Friday was a day for Kern County foster youth to be heard.
Foster kids can often feel alone, disconnected from their peers and outside of support groups that can be a critical help to them.
But on Friday, at Bakersfield College, they were the center of everything at the third Annual Youth Empowering Success! Conference.
Alexis Duran, 18, and Carlos Lopez, 19, were two of a small group of foster youth that started the first YES! Club at Bakersfield High School three years ago.
On Friday Duran remembered the first conference at BHS — just a handful of kids.
Three years later, there were more than 200 people at the full-day conference with a professional motivational speaker — himself a foster youth.
Leaders from the juvenile courts, Department of Human Services, Kern County Probation, group homes and other organizations that are intimately involved in foster youth’s lives were on hand, too, speaking on panels with foster youth about topics the youth developed on their own.
“We created a family. We created a safe spot for us,” Duran said.
Ian Anderson with the Foster Youth Service Coordinating Program at the Kern County Superintendent of Schools Office outlined some of the things that make the YES! Program that he, BHS foster youth counselor Katie Price and students like Duran created just three years ago, so important to these young people.
Foster youth at schools are often outcasts because they moves schools often and are hidden from each other by privacy protections.
That makes them feel isolated and alone.
Students don’t have to participate in YES! but if they do, they join a group of other foster students on campus and have a ready-made support group, Anderson said.
Only another foster youth can truly support a foster youth, he said.
In the past three years the program has gone from Bakersfield High to nearly every high school in the Kern High School District, high schools in Tehachapi, Bakersfield College and elementary schools in Delano.
“It’s just exploded,” Anderson said.
The goal is to get the program into every school from elementary to college. He and Price are even presenting the concept to a statewide education conference in April.
Friday’s conference, Anderson said, was also about giving foster youth power over their destiny.
The agenda for the conference was developed by the youth.
And they don’t come to listen to an expert tell them about the foster system — they get to sit down on panels next to the people who run the foster program and have a dialogue, Anderson said.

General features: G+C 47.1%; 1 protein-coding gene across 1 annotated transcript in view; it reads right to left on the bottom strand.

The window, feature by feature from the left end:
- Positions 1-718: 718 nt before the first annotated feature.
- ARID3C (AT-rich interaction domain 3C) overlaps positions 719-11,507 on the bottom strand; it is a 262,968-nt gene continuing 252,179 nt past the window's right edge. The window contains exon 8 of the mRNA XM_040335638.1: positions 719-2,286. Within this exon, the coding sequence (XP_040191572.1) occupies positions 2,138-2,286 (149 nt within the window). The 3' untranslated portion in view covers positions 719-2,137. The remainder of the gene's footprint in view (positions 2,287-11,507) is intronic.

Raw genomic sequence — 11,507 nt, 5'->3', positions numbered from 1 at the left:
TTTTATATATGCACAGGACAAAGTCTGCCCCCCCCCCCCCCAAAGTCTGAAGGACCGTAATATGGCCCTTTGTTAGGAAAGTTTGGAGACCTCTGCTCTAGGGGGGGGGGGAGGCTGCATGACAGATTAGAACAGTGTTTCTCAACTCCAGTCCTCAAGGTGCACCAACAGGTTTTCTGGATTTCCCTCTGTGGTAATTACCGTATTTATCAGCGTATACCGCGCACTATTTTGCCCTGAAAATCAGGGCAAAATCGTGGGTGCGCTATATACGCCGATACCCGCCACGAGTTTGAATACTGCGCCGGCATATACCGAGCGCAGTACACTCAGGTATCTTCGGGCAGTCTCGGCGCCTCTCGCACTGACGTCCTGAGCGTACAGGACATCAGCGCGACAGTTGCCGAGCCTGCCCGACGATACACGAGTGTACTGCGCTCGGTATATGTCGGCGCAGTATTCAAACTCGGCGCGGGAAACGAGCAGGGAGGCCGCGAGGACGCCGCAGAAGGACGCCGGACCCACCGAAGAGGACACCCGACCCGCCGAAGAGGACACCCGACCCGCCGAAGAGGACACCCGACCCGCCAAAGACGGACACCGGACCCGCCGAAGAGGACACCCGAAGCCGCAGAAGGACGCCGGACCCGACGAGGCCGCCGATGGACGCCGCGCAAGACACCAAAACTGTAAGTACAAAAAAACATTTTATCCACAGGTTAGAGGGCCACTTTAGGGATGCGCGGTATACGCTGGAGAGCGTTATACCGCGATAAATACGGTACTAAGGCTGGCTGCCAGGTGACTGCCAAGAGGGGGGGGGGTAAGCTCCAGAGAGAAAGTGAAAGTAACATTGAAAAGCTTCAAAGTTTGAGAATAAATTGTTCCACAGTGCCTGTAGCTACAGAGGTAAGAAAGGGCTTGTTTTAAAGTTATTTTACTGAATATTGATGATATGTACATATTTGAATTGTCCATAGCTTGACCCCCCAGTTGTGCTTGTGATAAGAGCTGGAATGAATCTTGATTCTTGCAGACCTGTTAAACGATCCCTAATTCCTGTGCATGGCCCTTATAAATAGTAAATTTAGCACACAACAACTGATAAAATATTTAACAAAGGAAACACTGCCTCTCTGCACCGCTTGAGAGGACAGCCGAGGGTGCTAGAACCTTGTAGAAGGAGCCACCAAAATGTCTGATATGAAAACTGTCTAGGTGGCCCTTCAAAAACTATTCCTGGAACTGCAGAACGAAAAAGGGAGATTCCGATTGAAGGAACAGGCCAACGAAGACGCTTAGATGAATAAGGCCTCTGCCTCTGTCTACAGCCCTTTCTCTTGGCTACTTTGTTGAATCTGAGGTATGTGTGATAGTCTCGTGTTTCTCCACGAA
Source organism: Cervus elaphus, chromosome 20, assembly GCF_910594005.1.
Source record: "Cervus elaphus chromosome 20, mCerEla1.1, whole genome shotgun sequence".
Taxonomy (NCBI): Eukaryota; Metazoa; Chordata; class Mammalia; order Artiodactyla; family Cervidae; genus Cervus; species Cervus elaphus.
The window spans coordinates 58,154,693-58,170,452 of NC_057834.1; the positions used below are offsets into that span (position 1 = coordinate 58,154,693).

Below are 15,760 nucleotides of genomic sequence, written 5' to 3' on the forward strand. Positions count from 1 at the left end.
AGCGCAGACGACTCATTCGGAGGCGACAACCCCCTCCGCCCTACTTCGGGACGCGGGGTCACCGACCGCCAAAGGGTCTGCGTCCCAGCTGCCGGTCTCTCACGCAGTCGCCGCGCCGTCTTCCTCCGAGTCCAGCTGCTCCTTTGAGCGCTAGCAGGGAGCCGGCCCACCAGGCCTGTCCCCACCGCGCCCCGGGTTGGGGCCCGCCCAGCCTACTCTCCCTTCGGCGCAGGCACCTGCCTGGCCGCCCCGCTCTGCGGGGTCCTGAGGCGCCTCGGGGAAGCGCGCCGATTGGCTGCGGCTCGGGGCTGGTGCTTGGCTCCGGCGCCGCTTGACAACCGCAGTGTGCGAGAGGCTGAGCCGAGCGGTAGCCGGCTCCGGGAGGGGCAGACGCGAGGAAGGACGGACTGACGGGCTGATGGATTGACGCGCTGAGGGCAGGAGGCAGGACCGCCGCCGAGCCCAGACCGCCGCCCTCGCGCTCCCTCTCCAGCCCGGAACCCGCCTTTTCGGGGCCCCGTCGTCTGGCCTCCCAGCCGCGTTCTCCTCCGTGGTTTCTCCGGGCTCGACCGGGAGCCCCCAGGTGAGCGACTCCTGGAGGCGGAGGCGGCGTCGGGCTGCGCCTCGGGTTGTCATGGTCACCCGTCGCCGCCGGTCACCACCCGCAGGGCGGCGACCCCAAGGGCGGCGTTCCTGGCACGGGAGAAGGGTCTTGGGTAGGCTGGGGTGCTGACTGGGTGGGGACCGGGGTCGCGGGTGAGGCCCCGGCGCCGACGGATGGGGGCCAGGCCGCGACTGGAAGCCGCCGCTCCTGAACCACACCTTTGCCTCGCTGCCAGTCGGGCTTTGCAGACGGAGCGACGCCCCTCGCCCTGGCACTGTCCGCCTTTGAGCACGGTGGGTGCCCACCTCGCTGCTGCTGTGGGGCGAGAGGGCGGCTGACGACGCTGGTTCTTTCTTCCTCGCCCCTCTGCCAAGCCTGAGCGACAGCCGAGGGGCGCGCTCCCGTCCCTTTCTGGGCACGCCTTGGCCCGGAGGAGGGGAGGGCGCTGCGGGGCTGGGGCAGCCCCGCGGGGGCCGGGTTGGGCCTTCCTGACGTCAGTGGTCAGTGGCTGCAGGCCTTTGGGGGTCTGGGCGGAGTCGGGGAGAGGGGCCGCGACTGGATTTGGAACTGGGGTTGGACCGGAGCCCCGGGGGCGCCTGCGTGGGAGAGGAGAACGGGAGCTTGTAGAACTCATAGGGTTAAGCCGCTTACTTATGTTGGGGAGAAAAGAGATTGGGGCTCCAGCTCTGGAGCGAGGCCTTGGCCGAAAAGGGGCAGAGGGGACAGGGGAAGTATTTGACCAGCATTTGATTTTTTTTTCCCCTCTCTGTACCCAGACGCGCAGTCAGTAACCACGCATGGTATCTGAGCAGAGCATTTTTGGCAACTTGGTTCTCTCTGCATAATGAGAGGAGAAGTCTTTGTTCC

The professionals were there to learn from the students, he said.
“Youth can advocate and have their voices be heard here,” Anderson said.
For Lopez, that meant sitting on a juvenile justice panel with a juvenile court judge and leaders of the probation department and others.
That interaction is critical, he said. Foster kids feel alone even when they’re surrounded by other people. Adults with power need to understand how to fix that.
“(This) gives the adults more of an insight on a foster youth side,” he said. “They can ask how to make it a more stable foundation rather than pulling people apart.”
Lopez said he moved to Kern County at age 10 with his mother and, while she was a great mom, they were poor.
“She did everything in her power to make ends meet,” Lopez said.
But after the bills were paid there usually wasn’t money for food. So he started stealing to help feed his family.
When his mom “caught on” she called the police and he was arrested. He spent two weeks in juvenile hall and then years in group homes.
He thanks his mother for that now.
“She changed my life,” Lopez said.
She always came to his group homes to see him and, despite the isolation he felt, he helped start the YES! program, graduated from Bakersfield High School and is now working for a life insurance agency as a trainee while he gets his state license.
He’s proud of his foster youth history and said seeing how fast YES! has grown feels empowering.
Duran spoke Friday on a panel about how one caring adult can make a difference for a foster youth.
For her that adult was Price, her counselor at BHS.
Duran said she got into the foster system at age 13 when drugs and the neglect that existed in her mother’s home prompted Child Protective Services to take she and her siblings.
She was briefly placed with an aunt, but then moved because the aunt imagined the 13-year-old as competition for the man in her life.
Separated from her entire life and living with strangers Duran said she had no belief in herself.
“I quit. I tried to give up,” she said.
But her therapist and Price wouldn’t let her.
Price told her she had to keep fighting and there was a future out there for her.
“I’m meant to do something greater,” Duran said. “I want to be a motivational speaker.”